The game Stories: Path of Destinies is a title I’ve reviewed in the past, but it was a game that stuck with me, despite some flaws. The story was so creative in its use of branching paths. When I heard about its spiritual successor, Omensight, I was immediately interested.
In this new title, you play as the Harbinger, a magical being summoned at the world’s end to prevent catastrophe. When you arrive, things aren’t exactly going in your favor. There’s a murder to solve, people to save, oh, and an ancient evil being unleashed. Does this game bring salvation, or would you rather just watch this world end?
A Murder, a Mystery, and Massive Problem
Omensight’s premise about a being that appears at the world’s end, and a murder that could be the key to preventing it, is about as good as video game premises go. That pitch caught my eye, and I’m sure it has your attention too.
From this launching point, Omensight plunges us into a world plagued by war. The Pygarians on one side, and the Rodentians on the other. You arrive on the eve of the final battle, and soon find out that someone is also planning on unleashing an ancient terror named Voden who will devour the world.
After the opening level, the story’s scope becomes apparent. Through early developments, you now possess the ability to go back to the dawn of that final day and follow one of several characters based on which souls you’ve bonded with.
As you return to the day’s beginning with characters like the rage-fueled Ludomir, or the stoic Draga, you will begin to find clues to follow that slowly unravel the mystery behind the world’s end. You also gain an ability that allows you to reveal new information and twist the perspectives of each character.
Through this style of storytelling, you begin completely in the dark and slowly piece together the puzzle. On the standard difficulties, you also have a board you can reference which tracks the timeline of events and clues you’ve uncovered.
A very cool “True Detective” mode takes away all the hints and forces you to piece together everything on your own. Not an impossible task by any means, but certainly a challenge. This kind of story runs the risk of repetition and crumbling under its own ambition, but Omensight is able to mostly dodge both of those things.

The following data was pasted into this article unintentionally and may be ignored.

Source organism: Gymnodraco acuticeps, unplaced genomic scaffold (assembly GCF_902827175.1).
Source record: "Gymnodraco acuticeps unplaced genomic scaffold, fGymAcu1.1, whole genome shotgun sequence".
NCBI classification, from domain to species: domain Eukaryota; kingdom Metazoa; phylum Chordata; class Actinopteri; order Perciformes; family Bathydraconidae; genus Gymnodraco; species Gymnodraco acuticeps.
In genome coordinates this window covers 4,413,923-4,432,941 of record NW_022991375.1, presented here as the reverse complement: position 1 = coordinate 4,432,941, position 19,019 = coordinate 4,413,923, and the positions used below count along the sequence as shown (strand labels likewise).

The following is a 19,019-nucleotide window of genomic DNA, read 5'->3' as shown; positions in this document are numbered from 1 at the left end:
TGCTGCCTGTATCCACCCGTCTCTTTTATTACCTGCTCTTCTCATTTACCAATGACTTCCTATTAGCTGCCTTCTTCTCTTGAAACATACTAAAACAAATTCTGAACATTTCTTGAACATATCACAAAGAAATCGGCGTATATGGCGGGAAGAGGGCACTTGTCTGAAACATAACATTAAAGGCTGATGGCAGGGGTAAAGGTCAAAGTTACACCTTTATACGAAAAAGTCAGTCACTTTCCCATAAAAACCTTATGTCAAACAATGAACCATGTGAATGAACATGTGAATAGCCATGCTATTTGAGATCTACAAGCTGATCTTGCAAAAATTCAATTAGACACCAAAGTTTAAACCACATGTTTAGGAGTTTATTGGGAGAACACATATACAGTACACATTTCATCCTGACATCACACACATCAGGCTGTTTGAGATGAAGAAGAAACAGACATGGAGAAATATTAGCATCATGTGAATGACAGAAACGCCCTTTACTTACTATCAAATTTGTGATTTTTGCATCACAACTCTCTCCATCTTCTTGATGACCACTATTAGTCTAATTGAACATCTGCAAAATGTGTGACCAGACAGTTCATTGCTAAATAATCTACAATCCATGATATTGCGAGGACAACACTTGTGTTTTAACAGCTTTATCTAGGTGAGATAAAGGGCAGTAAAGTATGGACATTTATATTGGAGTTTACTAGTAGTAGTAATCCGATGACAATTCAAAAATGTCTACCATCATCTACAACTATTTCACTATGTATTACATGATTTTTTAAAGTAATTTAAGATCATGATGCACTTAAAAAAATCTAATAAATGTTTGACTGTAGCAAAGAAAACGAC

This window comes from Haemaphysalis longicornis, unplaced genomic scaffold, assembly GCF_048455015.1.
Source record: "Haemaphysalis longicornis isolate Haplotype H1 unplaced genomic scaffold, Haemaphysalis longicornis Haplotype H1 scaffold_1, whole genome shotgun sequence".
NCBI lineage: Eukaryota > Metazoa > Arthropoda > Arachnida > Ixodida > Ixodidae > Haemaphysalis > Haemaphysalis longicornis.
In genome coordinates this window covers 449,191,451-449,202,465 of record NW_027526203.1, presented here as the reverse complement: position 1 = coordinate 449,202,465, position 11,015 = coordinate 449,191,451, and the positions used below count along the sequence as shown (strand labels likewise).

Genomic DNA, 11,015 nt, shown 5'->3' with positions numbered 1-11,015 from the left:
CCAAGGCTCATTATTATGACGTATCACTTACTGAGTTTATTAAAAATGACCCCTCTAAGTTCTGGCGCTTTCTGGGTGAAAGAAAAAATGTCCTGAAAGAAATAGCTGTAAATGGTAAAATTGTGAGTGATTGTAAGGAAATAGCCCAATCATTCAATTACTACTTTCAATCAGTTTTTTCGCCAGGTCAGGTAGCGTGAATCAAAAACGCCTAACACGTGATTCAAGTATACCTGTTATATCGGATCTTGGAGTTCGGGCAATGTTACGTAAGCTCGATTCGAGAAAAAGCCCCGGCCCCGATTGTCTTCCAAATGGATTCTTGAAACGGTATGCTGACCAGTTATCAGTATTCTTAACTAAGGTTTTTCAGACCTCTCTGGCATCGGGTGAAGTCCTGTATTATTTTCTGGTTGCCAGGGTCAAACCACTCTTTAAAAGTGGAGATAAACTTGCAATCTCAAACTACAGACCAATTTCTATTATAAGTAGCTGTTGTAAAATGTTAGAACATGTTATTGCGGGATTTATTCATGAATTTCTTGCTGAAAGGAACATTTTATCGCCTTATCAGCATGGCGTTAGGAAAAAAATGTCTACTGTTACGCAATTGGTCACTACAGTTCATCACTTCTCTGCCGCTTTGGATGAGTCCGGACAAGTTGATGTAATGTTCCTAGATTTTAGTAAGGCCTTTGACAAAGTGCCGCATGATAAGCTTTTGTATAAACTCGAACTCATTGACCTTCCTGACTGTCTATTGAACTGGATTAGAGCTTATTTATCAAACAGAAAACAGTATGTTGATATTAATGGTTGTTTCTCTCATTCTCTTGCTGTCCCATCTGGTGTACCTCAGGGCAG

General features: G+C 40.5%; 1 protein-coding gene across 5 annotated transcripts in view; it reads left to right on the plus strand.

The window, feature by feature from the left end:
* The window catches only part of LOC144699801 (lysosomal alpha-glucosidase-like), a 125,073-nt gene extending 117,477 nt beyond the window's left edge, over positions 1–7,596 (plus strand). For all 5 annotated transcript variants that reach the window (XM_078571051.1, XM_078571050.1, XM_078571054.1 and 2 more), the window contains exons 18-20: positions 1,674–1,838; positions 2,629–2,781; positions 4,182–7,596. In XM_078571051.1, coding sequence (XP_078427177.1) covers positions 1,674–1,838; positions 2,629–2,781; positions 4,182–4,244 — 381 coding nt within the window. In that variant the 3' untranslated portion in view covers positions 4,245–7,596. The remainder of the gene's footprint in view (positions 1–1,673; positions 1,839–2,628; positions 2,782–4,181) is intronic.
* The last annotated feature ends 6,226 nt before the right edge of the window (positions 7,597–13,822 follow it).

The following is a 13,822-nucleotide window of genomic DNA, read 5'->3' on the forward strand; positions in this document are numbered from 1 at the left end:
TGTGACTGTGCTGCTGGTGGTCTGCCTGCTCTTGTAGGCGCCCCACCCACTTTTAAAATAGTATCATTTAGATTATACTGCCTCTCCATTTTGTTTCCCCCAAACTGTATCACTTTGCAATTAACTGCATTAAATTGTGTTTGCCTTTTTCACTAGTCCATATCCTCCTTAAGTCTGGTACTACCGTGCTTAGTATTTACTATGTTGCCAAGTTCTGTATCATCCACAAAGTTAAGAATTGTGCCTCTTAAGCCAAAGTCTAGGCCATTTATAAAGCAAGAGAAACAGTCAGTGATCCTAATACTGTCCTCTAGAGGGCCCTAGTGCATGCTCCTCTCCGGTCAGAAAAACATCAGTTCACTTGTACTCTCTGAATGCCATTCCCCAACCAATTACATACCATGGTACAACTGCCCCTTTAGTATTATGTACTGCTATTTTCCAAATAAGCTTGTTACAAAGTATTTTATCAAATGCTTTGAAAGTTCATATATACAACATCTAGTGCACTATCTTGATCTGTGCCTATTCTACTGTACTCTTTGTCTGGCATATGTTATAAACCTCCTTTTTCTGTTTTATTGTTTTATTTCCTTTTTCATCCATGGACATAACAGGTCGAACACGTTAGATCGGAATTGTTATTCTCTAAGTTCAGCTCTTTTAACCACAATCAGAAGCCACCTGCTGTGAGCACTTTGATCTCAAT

I can’t go into too much detail, but suffice to say the game manages to keep the tension and mystery going, even long after you’ve solved some of the game’s largest mysteries. There’s always another thread to pull, keeping you engaged until the very end.
The ability to skip through certain scenes you’ve already done also goes a long way towards mitigating that repetition. When all was said and done, I can’t say I loved the ending, but I did love every moment leading up to it.
Silky Smooth Combat Falls Just Short of Greatness
The gameplay in Omensight is a mixture of platforming and combat. The developers have indeed improved the combat from their previous title, but everything isn’t quite perfect here. Let’s start with the good. The combat looks stylish and fluid, the controls are responsive, and the abilities you earn are all useful and interesting.
A combo meter of sorts gives you charges of energy based on how long you fight without being hit. These are crucial to using your most powerful abilities, so dodging is key. Between each trip through the final day, you’ll also accumulate amber that you can use to upgrade your health, weapon, and abilities.
Your ally also has a rechargeable attack, and they do a good job of helping out in combat. Boss fights start out relatively simple, but quickly ramp up in difficulty. The final fight, in particular, was intense.
Now, onto the things that could have been better. For starters, the targeting is all over the place. When you’re bouncing between enemies, dodging, and jumping, the game takes your intended target into consideration, but you’ll often find yourself flying off towards the wrong enemy.
It’s not a huge issue, but it can put you in a bind if you’re low on health and trying to be strategic. This problem really becomes annoying when you’re trying to protect a specific point from enemies, a task that happens several times.
On one occasion, I did fall into the game’s environment during a boss fight and was forced to reset my game, but that was the only major glitch I ran into during my time.
A World on The Brink, Bursting With Color
Coming hot off the heels of their art style in Stories: The Path of Destinies, Omensight is an absolutely gorgeous game. The effects look spectacular in motion, and the wide color palette really keeps your sense engaged.
Frame rate during gameplay is very smooth the majority of the time. During loading screens, it can stutter and chug, but this doesn’t affect the actual gameplay. The voice acting from all the characters is enjoyable across the board as well, with some standout performances.
The soundtrack is appropriately epic, with great use of vocals, strings, and heavy percussion. It’s very well done. Omensight overall is a major improvement on the studio’s already excellent pedigree.
It has some rough edges in the combat, and repetition will set in eventually, but I never once wanted to stop my pursuit of answers and justice. If you played the studio’s original title, you must play this one. If you haven’t, play both, You’ll be glad you did.
Final Score: 8.5/10
A copy of Omensight was provided to PS4 Experts for review purposes
Article by - Bradley Ramsey
Insert date - 5/21/18